Virtual Learning Environments

I published an article today at The Partial Observer which examines the Concert Companion and ORBIT programs in a different light than managerial point of view taken here a few weeks ago (part 1 and part 2). However, added to the mix this time around are some of the recent accomplishments of the successful tsoundcheck program from the Toronto Symphony.  Tomorrow, I’ll be making an appearance on WNYC’s Soundcheck Hosted by …

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Perhaps Chairman Smoot STILL Wants A Strike

Drama seems to be the status quo in Philadelphia these past months.  Yesterday, the musicians and management agreed to extend the recent contract negotiation extension another 10 days. Philadelphia Inquirer critic and columnist Peter Dobrin has been doing a great job keeping everyone informed of events over the past few days.  One of his recent articles reports that the Philadelphia Orchestra Association (management) turned down a recent offer by musicians to …

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Maintaining The Quality In Milwaukee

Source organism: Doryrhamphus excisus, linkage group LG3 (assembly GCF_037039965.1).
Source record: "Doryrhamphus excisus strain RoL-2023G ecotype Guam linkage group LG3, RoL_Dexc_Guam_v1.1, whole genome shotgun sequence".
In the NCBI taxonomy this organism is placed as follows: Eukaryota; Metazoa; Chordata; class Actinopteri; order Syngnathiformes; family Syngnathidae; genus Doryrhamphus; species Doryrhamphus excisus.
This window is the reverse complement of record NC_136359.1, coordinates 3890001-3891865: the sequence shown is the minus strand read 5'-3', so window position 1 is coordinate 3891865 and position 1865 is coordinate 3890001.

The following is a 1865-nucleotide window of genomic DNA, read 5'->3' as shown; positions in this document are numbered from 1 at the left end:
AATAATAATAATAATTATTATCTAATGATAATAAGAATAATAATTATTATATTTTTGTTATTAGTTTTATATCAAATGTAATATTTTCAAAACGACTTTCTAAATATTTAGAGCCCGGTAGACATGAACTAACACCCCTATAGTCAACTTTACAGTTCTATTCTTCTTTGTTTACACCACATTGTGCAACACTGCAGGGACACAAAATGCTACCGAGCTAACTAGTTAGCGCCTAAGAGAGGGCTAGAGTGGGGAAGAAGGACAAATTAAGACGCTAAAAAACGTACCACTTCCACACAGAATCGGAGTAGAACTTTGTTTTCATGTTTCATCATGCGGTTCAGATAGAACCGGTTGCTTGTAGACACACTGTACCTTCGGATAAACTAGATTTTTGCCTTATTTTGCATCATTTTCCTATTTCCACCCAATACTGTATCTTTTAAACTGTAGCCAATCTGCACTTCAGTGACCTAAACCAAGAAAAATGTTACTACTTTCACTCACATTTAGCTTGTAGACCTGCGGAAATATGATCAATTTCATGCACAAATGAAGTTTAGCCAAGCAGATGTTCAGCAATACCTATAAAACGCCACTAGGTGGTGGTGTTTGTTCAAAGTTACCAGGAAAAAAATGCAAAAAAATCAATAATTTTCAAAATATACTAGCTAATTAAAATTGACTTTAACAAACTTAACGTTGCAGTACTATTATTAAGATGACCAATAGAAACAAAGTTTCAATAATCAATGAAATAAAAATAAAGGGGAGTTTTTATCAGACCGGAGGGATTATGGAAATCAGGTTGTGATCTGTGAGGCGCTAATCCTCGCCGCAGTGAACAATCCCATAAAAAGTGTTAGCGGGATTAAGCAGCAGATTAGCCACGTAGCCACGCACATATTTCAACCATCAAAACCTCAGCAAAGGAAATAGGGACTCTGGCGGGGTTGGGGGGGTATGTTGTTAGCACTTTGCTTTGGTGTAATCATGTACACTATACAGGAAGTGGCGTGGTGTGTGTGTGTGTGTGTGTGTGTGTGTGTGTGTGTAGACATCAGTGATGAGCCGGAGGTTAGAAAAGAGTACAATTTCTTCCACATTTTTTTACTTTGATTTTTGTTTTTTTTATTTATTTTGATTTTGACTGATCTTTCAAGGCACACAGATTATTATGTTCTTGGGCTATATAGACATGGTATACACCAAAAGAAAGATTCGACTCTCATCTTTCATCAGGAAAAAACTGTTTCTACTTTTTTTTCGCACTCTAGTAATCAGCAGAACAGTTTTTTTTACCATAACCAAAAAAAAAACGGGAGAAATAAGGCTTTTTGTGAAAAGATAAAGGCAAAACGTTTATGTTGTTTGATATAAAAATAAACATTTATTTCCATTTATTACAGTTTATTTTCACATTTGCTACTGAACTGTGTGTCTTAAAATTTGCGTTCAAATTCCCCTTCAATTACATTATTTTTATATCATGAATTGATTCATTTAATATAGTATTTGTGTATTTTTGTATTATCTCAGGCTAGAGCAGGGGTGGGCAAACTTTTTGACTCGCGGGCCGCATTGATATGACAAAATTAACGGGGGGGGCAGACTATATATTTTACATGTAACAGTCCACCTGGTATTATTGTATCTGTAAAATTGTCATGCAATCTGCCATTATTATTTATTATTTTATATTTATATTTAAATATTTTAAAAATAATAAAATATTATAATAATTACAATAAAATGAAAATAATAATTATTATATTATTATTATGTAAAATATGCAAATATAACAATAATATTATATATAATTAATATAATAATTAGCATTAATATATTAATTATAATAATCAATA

Last Monday evening, the 18th, I found myself listening to a live radio broadcast of the Milwaukee Symphony performing Mahler 1.  I have to say that it was a fantastic concert; the interpretation was poignant, the strings were tight, and the wind solos were superb.  Even the sound mixing was excellent; it was obvious that none of the sections or players were artificially enhanced to “compensate” for a dead spot on …

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A Good Comparison Between NonProfit and ForProfit

In yesterday’s article, I spent a good but of time ripping up what I thought was an inaccurate comparison between for profit and non profit organization.  But there are some rules the for profit industry has to follow that the non profit industry is exempt from; but if managers were required to follow these same rules, nonprofits would be forced to adopt better financial practices and procedures.

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Diminished Philosophy

Andrew Taylor posted a really provocative piece last week about whether or not the nonprofit industry is “overbuilt”.

His piece really got me thinking.  Actually, it made me furious at first, but after a few minutes I started into the thinking part.  I wasn’t upset with Andrew; I thought he wrote a great piece that should cause any reasonably level headed individual with at least two active brain cells to think about.

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